About Arnie Lawrence
Despite a prolific recording career as both a leader and as a sideman, alto saxophonist Arnie Lawrence made his most lasting contributions to jazz as an educator, founding the jazz program at New York City's New School University and later launching the Jerusalem-based International Center for Creative Music, a program that welcomed musicians of both Jewish and Arab descent. Born in Brooklyn, NY, on July 10, 1938, Lawrence first studied clarinet. By age 12, he was playing professionally in Catskills clubs, and at 17 he was performing as part of the "Jazz Unlimited" series presented by the landmark New York City club Birdland, once splitting a double bill with the immortal John Coltrane. As word of his soulful, fiery playing grew, Lawrence was invited to sit in with the likes of Charles Mingus, Thad Jones, Maynard Ferguson, and Duke Pearson, but he did not make his recorded debut until 1966, when he appeared on Chico Hamilton's LP The Dealer. In addition to a long tenure with Hamilton, in 1967 Lawrence joined NBC's The Tonight Show with Johnny Carson as a featured soloist, a gig he would maintain until the program relocated to Los Angeles five years later.
After signing to the Project 3 label, in 1968 Lawrence issued his first headlining session, You're Gonna Hear from Me, soon followed by Look Toward a Dream, a collaboration with guitarist Larry Coryell. After releasing the 1970 Embryo label effort Inside an Hour Glass, which featured his experimental project Children of All Ages, Lawrence joined Willie Bobo's Latin Jazz Band, then in 1974 shocked purists by signing on with the jazz-rock combo Blood, Sweat & Tears. Further confounding critics, in 1978 he embarked on a 14-month world tour behind Liza Minnelli. Upon returning stateside, Lawrence formed a new group, the fusion-oriented Treasure Island, releasing an eponymous LP on Doctor Jazz in 1979. After 1981's Renewal, he again receded to the background, touring with both Louis Bellson's Big Band and Elvin Jones; he also composed a symphony, "Red, White and Blues," later premiered by the Williamsburg, VA, symphony orchestra in a performance that featured Lawrence alongside Dizzy Gillespie and Julius Hemphill as featured soloists.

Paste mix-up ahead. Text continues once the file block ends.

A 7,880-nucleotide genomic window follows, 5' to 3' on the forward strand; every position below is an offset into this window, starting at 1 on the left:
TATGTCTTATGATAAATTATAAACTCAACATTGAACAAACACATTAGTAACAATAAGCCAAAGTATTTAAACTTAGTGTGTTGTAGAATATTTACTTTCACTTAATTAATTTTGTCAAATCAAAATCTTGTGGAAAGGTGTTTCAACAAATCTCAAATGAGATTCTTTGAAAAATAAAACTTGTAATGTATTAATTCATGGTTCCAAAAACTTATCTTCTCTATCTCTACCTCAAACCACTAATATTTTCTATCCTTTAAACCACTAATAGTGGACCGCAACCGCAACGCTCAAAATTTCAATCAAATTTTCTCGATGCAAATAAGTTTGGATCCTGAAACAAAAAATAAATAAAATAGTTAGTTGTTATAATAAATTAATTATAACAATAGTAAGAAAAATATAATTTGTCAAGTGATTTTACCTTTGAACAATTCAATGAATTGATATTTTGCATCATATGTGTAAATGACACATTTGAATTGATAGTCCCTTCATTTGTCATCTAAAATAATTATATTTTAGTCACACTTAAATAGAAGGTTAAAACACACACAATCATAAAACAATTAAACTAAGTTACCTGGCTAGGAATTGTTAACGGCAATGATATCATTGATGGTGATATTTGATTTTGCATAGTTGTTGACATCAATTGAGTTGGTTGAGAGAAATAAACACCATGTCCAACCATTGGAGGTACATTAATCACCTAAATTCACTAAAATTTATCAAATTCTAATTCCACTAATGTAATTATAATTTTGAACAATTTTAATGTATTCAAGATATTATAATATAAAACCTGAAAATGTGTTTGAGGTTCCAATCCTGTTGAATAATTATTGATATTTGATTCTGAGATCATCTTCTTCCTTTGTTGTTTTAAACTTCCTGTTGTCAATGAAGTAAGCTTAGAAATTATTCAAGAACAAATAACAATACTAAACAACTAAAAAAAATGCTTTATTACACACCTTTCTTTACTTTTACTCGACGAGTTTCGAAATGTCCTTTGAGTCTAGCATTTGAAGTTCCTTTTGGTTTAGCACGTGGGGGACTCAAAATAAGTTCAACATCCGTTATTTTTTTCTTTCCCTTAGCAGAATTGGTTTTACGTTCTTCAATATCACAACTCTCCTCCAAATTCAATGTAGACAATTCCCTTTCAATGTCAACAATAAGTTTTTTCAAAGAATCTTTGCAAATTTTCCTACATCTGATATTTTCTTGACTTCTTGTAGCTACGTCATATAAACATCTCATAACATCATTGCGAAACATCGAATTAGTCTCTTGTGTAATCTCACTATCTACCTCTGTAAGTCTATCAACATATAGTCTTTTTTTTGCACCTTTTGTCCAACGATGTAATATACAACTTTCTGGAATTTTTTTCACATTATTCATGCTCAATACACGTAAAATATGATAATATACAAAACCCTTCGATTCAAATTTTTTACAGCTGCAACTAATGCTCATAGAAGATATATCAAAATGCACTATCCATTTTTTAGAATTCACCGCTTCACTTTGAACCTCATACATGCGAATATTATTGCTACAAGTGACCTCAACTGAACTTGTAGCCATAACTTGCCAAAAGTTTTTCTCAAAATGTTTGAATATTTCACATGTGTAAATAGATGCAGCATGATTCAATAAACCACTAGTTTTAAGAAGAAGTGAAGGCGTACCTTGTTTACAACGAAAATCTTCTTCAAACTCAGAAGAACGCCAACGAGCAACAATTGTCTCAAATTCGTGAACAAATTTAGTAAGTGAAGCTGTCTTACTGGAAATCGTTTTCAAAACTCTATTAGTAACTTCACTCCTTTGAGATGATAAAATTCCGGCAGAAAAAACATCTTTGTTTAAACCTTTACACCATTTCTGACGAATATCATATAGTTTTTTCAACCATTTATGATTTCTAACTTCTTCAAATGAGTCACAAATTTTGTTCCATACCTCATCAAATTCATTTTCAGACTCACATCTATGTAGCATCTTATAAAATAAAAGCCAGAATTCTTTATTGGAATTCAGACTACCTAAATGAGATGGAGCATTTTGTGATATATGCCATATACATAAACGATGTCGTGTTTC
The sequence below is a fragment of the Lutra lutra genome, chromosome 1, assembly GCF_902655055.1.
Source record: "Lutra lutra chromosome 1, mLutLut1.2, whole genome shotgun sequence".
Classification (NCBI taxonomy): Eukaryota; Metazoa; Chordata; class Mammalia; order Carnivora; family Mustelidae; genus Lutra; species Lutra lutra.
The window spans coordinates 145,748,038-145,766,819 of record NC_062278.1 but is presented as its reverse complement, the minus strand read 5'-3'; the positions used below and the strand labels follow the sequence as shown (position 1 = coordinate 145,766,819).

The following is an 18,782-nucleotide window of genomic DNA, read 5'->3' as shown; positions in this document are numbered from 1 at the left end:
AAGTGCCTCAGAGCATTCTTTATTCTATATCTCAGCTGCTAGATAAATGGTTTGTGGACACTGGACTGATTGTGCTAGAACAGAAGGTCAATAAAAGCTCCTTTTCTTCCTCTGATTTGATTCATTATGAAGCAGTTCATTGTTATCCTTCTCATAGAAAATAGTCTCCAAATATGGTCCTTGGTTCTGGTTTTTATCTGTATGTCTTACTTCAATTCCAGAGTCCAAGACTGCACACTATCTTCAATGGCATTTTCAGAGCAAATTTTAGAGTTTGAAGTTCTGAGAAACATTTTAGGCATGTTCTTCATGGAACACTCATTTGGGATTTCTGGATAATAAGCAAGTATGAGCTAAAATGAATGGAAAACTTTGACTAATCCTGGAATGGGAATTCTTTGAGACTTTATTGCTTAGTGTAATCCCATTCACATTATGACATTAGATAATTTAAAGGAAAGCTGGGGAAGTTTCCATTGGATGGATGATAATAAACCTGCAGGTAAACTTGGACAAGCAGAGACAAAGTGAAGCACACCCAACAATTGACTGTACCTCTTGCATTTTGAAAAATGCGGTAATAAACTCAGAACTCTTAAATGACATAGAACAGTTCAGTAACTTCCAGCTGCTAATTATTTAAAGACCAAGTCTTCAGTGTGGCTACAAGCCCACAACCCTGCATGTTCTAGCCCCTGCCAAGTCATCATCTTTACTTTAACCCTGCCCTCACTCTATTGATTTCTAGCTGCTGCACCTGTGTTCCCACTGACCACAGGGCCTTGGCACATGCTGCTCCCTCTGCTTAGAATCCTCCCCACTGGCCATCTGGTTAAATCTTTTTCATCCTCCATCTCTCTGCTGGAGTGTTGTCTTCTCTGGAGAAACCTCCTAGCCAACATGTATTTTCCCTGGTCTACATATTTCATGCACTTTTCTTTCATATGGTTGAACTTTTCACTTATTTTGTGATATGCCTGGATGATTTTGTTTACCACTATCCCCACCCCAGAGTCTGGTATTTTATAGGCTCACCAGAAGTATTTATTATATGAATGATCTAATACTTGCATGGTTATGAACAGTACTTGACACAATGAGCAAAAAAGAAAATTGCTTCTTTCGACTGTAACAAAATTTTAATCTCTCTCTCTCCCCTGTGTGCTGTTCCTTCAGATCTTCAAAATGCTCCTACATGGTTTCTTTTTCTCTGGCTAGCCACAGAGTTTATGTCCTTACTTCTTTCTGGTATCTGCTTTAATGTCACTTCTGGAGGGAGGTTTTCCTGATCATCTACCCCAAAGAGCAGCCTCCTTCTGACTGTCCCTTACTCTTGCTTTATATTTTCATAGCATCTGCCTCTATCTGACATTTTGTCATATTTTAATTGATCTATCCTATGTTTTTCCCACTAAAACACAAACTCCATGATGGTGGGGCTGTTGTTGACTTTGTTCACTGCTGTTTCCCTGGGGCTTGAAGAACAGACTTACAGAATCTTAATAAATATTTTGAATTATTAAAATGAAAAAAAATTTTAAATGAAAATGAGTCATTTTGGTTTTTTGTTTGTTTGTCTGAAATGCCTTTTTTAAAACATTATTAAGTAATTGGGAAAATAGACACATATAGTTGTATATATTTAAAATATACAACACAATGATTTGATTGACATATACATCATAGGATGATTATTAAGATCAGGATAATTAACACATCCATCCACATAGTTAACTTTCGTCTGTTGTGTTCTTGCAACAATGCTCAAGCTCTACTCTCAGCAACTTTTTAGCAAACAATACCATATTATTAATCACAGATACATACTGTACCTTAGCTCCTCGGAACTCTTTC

Lawrence's teaching career began during the mid-'70s with artist-in-residence jobs in Kentucky and Kansas, and in 1986 he mothballed his recording and touring pursuits to create and co-found the New School for Jazz and Contemporary Music, an educational center pairing master musicians with young up-and-comers. The New School pioneered an idiosyncratic educational approach that replaced traditional classroom settings with the stages of Manhattan nightclubs. Over a decade, the list of Lawrence's students would grow to include Roy Hargrove, Brad Mehldau, Larry Goldings, John Popper, Peter Bernstein, and Jay Rodriguez. In 1997 he relocated to Israel, establishing the International Center for Creative Music in a building offered by the Jerusalem Department of Culture. Lawrence welcomed students of both Jewish and Arab backgrounds, insisting he was simply bringing like-minded musicians together regardless of their origins. In the same spirit, he often played alongside Israeli and Palestinian musicians at the West Bank club the Flamingo, and also operated his own nightspot, Arnie's Jazz Underground. After a long bout with lung and liver cancer, Lawrence died in Jerusalem on April 22, 2005. ~ Jason Ankeny, Rovi